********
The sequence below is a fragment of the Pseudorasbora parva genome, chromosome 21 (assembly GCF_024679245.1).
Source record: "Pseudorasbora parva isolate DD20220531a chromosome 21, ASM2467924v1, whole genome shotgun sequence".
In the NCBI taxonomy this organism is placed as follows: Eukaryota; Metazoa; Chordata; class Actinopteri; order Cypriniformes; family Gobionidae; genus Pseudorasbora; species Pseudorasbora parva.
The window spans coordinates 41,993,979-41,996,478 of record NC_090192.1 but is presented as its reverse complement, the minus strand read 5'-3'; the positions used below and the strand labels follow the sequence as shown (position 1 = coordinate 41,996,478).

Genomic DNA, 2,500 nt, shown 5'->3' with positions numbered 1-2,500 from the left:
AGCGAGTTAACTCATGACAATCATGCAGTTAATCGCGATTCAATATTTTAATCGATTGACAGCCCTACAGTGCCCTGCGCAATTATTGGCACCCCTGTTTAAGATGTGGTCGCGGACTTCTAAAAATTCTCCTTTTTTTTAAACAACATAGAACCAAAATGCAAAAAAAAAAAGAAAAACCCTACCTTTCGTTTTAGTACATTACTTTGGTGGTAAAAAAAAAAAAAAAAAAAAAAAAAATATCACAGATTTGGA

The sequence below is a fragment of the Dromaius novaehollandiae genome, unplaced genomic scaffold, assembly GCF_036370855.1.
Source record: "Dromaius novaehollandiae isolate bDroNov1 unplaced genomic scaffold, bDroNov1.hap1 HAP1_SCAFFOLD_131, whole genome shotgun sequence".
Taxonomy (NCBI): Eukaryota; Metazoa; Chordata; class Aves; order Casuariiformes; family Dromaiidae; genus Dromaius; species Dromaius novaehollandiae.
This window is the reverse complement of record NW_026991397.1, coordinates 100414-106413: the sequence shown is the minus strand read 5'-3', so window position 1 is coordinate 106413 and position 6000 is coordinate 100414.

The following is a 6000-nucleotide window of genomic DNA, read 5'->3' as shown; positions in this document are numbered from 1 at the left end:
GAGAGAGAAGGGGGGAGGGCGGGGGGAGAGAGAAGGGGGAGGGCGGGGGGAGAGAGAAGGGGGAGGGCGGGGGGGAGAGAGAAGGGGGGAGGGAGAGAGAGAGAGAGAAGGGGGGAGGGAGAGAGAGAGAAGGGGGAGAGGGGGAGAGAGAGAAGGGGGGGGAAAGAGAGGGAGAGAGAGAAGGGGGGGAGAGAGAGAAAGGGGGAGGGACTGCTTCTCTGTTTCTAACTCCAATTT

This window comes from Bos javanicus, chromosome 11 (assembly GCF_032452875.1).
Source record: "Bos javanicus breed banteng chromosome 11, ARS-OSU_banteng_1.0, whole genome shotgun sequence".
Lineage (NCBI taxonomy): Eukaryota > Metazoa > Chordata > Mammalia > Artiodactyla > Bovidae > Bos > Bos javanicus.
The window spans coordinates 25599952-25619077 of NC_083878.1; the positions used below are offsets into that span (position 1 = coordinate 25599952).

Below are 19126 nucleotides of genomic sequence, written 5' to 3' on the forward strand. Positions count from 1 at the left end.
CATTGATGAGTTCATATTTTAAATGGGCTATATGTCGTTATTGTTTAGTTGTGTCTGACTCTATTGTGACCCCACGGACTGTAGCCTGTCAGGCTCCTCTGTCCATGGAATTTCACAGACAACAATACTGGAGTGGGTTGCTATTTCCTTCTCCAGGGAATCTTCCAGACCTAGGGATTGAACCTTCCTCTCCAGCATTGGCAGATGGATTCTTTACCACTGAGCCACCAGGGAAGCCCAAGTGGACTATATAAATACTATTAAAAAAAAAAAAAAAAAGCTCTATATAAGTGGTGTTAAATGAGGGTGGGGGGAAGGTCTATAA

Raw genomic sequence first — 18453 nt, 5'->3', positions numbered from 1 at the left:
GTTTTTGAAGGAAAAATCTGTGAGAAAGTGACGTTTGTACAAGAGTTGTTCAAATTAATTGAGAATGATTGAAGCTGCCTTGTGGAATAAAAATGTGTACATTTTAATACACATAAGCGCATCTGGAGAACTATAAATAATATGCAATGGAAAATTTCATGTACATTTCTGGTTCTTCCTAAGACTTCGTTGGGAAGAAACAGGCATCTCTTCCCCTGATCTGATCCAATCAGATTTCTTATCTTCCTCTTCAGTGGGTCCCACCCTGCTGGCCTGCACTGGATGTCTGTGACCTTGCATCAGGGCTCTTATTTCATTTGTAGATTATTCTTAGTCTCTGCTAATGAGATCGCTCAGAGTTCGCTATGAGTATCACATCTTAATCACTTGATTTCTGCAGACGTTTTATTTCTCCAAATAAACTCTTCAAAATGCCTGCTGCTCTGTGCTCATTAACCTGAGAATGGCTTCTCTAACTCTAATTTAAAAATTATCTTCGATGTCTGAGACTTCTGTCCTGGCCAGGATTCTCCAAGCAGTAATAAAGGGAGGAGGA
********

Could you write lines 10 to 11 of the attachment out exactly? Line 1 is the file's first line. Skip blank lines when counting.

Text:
This window is the reverse complement of record NW_026991397.1, coordinates 100414-106413: the sequence shown is the minus strand read 5'-3', so window position 1 is coordinate 106413 and position 6000 is coordinate 100414.

The following is a 6000-nucleotide window of genomic DNA, read 5'->3' as shown; positions in this document are numbered from 1 at the left end: